Wednesday, June 4, 2008

The Price Tag for Immigration Enforcement

Are Americans willing to pay for the intensifying crackdown on immigrants?

Just as we are squandering billions abroad in the war in Iraq, we are wasting billions of dollars at home in what has become a war on immigrants. The collateral costs of this anti-immigrant crackdown—including labor shortages, families torn apart by deportations, overcrowded jails and detentions centers, deaths on the border, courts clogged with immigration cases, and divided communities—are also immense.

Together the financial and social costs of the administration's "enforcement-first" immigration policy are too high to bear.

Tom Barry is a senior analyst for the Americas Policy Program ( at the Center for International Policy ( He writes:

The Bush administration and Congress are fueling an increasingly hard-line immigration policy with seemingly unlimited federal funding. The Department of Homeland Security, which in 2003 became the new home of both the Border Patrol and the Immigration and Naturalization Service, is requesting a 19% increase for immigration enforcement and border control for 2009.

The requested $12.1 billion will pay for the expanding immigration-related operations of the Customs and Border Protection (CBP) and Immigration and Customs Enforcement (ICE), the two principal DHS agencies that enforce immigration laws.

With its $5 billion budget, ICE pledges to "protect the American people from the illegal entry of goods and the entry of terrorists and other criminals seeking to cross our Nation's borders."

The bulk of the ICE budget is dedicated to immigration enforcement through investigations, interior enforcement, detention, and deportation of illegal immigrants. Other ICE programs, like the Federal Protective Service (which protects federal buildings), have little or nothing to do with immigration enforcement.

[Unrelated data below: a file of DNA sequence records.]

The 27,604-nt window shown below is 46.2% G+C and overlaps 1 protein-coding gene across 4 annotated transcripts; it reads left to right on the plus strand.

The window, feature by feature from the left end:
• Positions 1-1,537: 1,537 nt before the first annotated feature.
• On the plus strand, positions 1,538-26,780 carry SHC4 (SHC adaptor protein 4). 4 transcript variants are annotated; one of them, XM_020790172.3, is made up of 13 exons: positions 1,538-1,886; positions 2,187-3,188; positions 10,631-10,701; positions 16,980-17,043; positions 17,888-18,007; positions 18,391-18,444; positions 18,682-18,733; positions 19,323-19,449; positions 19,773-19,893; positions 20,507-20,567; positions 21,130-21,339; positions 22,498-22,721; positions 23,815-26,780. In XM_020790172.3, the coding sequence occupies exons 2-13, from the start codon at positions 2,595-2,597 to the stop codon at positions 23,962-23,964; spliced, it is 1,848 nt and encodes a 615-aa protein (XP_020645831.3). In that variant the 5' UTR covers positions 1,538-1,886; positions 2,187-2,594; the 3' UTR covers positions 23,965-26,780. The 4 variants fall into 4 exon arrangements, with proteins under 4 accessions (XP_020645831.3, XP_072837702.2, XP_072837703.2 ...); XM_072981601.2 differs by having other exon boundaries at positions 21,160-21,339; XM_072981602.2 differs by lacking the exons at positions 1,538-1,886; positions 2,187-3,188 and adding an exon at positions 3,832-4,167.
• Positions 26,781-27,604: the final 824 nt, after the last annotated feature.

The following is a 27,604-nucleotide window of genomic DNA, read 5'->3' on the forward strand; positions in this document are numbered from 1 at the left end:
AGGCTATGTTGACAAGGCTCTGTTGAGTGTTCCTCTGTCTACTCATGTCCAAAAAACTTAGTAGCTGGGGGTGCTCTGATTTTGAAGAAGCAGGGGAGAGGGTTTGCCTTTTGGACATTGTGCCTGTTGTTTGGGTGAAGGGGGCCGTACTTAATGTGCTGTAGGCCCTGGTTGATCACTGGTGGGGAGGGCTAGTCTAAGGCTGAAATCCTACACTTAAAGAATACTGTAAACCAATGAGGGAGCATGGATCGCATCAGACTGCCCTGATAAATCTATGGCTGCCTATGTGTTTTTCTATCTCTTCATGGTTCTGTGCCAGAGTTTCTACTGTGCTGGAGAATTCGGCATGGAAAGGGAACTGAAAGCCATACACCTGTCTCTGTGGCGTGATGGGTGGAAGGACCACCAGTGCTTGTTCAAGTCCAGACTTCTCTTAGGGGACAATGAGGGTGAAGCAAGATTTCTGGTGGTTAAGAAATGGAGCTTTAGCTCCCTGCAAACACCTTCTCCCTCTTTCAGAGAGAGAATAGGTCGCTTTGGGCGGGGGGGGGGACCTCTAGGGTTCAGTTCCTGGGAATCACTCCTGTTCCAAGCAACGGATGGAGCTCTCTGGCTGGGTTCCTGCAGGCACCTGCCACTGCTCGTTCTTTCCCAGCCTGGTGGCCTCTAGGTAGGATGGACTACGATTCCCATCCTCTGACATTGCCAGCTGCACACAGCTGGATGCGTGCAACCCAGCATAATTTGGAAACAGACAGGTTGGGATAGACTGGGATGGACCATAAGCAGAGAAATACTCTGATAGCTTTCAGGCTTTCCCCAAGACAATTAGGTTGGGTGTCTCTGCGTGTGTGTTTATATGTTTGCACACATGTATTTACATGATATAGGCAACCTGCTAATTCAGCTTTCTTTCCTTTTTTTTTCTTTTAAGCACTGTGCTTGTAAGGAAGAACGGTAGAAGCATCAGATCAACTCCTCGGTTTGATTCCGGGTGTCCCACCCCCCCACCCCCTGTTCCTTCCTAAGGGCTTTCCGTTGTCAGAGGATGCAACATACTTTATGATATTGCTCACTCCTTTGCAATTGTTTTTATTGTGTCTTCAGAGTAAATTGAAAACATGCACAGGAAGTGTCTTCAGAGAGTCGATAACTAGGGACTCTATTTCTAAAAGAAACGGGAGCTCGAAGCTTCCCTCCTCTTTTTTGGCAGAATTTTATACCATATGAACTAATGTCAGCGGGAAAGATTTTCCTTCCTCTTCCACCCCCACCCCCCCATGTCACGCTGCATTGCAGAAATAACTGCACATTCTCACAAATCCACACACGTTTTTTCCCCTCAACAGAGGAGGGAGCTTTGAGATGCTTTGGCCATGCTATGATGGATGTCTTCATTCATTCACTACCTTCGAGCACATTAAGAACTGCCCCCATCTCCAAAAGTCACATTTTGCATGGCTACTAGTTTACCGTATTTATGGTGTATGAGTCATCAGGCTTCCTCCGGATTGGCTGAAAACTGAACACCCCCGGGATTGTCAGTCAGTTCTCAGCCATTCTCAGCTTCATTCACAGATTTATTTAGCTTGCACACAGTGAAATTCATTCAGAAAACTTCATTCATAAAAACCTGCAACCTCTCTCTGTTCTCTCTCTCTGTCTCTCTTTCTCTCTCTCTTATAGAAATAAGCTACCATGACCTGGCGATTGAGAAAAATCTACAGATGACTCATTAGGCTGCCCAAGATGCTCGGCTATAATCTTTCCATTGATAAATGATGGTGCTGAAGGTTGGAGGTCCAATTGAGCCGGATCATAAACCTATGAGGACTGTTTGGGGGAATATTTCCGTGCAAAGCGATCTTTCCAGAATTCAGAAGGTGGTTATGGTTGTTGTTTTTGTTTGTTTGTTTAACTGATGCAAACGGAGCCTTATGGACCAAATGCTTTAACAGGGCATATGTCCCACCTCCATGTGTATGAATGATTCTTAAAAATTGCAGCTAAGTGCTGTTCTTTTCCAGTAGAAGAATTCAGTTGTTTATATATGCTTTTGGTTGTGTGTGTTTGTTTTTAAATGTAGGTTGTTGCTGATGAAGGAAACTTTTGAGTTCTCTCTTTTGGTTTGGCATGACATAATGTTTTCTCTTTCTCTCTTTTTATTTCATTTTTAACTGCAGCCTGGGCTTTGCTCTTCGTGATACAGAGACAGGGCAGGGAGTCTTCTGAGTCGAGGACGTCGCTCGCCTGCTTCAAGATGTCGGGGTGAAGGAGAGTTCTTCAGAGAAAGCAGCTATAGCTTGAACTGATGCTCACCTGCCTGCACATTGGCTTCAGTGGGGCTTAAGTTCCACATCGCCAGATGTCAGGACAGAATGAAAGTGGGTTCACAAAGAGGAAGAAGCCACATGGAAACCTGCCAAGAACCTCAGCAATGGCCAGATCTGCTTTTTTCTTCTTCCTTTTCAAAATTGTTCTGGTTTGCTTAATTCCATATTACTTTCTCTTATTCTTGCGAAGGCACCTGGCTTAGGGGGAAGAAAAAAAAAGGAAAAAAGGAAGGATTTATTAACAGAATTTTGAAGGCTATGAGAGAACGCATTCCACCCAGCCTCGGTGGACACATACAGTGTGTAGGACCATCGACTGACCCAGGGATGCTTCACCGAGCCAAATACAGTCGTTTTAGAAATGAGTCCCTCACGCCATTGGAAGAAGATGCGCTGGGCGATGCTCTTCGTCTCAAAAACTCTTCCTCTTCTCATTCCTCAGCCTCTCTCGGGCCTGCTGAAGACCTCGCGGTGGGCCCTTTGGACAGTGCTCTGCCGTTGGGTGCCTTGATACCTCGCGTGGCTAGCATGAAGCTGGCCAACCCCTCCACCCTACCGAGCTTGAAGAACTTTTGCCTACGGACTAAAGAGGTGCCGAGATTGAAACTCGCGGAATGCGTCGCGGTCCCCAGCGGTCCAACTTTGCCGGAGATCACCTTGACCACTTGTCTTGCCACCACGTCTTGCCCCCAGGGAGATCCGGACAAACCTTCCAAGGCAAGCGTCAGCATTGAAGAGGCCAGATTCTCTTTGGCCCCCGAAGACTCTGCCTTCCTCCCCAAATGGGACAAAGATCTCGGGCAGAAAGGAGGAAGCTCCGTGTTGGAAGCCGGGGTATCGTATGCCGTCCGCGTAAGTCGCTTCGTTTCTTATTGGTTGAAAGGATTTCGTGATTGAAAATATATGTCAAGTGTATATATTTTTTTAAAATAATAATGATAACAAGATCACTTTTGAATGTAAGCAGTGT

Like ICE, Customs and Border Protection also couches its mission in terms of the president's "war against terrorism." With its $9.3 billion current budget, CBP forms the "frontline in protecting the American public against terrorists and instruments of terror."

Since 2002 the budgets for the operations of these two DHS agencies have ballooned. Customs and Border Protection's budget increased from $5 billion in 2002 to $9.3 billion in 2008 while Immigration and Customs Enforcement's budget rose from $2.4 billion in 2002 to $5 billion in 2008.

The drive to deport immigrants and stop them at the border has become a leading thrust of the government's post-9/11 focus on homeland security. The overall DHS budget has increased steadily since its creation in 2003—rising from $35 billion to $47 billion in 2008. But the funds dedicated to immigration control and border security have increased disproportionately, doubling in size while total DHS funding increased by just a third.

By way of comparison, the combined budgets of CBP and ICE in 2008 were 80% larger than the annual budget of the Environmental Protection Agency, and nearly $4 billion more than the State Department's budget.

Click here for the entire piece.


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When considering the costs of our current immigration policy, we should not forget the impact on millions of individuals that apply for a U.S. visa through our consulates around the world. As long as the U.S. in unable to enforce the law as it is currently written, our consulates abroad end up acting as a prelimary defense against illegal immigration. The impact of this on the U.S. image abroad and on commerce and exchange is something that is not often considered sufficiently. If one concludes that getting the immigration enforcement issue properly resolved would allow for freer access to non-immigrant visas, then the cost of having a more restrictive policy at our consulates should have a greater part to play in the overall discussion.

Posted by: VISITAMÉRICA | Jun 6, 2008 9:34:45 AM

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